Mandy Haskett: Here’s a tool to help take control of challenges

This time of year, I hear a lot of people talk about what “matters most.”

This year, it’s “mattering” itself that makes the list. Last month, the U.S. surgeon general named “mattering at work” a top priority for improving mental health.

This puts a headline on a multitude of big reveals in workplace data this year. The notion that being noticed, avowed and cared for at work are still often labeled “soft” seems anathema. These are, scientists report, about as touchy-feely as “feeding someone who’s hungry.”

At Advisa, the fourth quarter marks our graduation season, in which hundreds of leaders will present on their transformation as they complete their leadership journeys with us. A time of reflection and celebration, graduation also emulates a focus group for me—revealing both common problems and what’s working to solve them in real time.

Themes inevitably emerge. What doesn’t seem to change year over year are two core outcomes: Leaders emerging from our programs are both courageously self-aware and equipped with the deep understanding that the job function of leadership isn’t about being the one in charge; rather, it’s about taking care of those in charge.

Each year, I listen to our graduates talk about “mattering,” not as some oblique gesture to a vague set of characteristics, but as the concrete skill set required to harness the value that someone adds and to foster a feeling of being valued. They know both are required.

And this 2022 graduation season, there’s another theme bubbling up with regularity. Leaders are talking a lot about the criticality of “intentional ownership.”

If you just yawned, I get it. Sounds like accountability. But really, this theme is about control. What’s illuminating here is that these graduating leaders have figured out how to navigate problems by managing their own mindset on purpose, determining what they have control over and how to translate that reality into their own action.

We are heat-seeking missiles for narrative. The stories we tell ourselves cleverly manipulate our context. Tools that help us stay the right size in the frame, that is, reality-test our narratives, are vital.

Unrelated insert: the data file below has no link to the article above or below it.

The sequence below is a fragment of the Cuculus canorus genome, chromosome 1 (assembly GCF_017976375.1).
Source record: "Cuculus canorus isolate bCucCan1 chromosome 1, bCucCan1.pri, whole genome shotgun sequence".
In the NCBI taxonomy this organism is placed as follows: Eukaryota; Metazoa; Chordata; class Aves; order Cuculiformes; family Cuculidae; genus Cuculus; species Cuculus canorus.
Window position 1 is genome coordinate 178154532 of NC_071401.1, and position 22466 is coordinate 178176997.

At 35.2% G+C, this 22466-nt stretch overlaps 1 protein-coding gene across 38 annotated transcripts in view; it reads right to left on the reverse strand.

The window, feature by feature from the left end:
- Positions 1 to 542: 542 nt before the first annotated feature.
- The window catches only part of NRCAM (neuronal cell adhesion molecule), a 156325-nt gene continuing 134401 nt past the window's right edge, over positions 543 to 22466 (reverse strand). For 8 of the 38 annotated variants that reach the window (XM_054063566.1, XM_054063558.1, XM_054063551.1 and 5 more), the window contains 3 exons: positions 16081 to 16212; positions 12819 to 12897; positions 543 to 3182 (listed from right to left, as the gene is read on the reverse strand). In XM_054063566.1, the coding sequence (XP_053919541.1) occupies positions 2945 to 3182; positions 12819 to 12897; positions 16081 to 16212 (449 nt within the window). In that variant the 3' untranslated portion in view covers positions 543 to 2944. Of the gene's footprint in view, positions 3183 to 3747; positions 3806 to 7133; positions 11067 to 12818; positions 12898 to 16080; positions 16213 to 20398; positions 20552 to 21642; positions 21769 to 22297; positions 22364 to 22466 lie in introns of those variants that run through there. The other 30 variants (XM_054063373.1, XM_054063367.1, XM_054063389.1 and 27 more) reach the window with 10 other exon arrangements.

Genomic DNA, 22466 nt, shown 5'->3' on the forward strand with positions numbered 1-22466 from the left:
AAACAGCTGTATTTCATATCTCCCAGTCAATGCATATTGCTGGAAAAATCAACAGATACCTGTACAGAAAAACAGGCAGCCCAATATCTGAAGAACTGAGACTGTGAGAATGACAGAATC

In Los Angeles, there’s a billboard on Interstate 405—a bypass renowned for its gridlock—that reads, “You are not stuck in traffic.” As drivers inch and idle closer, a subhead reads, “You are traffic.” A brilliant reminder that humans are adept at finding fault in other people and systems, lest we forget we’re part of the problems we disparage. And that means, friends, that we’re part of the solution, too.

So, I want to share a tool that will help break down your big problems into chewable chunks. You, too, can choose what to own and where to adapt.

First, write down the biggest challenges you’re facing today. This list will be reflective of your current mindset. When things feel challenging, it’s important to recall how that emotion shapes (and sometimes skews) our reality. As Rabbi Shmuel ben Nachmani reminded us in ancient writings, “We do not see things as they are. We see them as we are.”

So, let’s go a step further. Draw three concentric circles. In the small center circle, write down all the elements of those challenges that are in your control. In the middle ring, list the things where you have some control, and in the largest outer circle, list the things over which you have no control. Go on, name it to tame it.

Here’s the catalytic part. Get your pen again, and preface each circle with three magic words: “How might I …?”

Where you wrote, “control,” now write, “How might I do …”

This is the starting line for your intentional action plan. Things you say, do, feel and think are here. Perhaps you need a glass of water, or eight hours of sleep. Create one action you can own today.

Where you wrote, “some control,” now write, “How might I influence …”

Right now, senior leaders are spending 61% of their time, on average, managing people problems. Lots of those land here. Influencing others effectively requires self-awareness, emotional intelligence and skill.

Perhaps you need to set an important boundary; deliver constructive or positive feedback; or offer your support, expertise and empathy to enable someone else’s success. Making work matter to people begins with making them feel that they matter to you.

And where you wrote, “no control,” now write, “How might I adapt …”

As I type this, it’s raining. I have no control over the weather, but I can wear my rain boots. I can adapt. What situations in your life might you bring a proverbial umbrella to?

Our recent graduates reminded me that the biggest challenges in life have elements in all three rings of control. Use this model to regain your own agency. And to adjudicate the moments in which you are the traffic. It’s free and freeing.•

__________

Haskett is a leadership consultant at Carmel-based Advisa.

Please enable JavaScript to view this content.

Story Continues Below

Editor's note: You can comment on IBJ stories by signing in to your IBJ account. If you have not registered, please sign up for a free account now. Please note our updated comment policy that will govern how comments are moderated.

{{ articles_remaining }}
Free {{ article_text }} Remaining
{{ articles_remaining }}
Free {{ article_text }} Remaining Article limit resets on
{{ count_down }}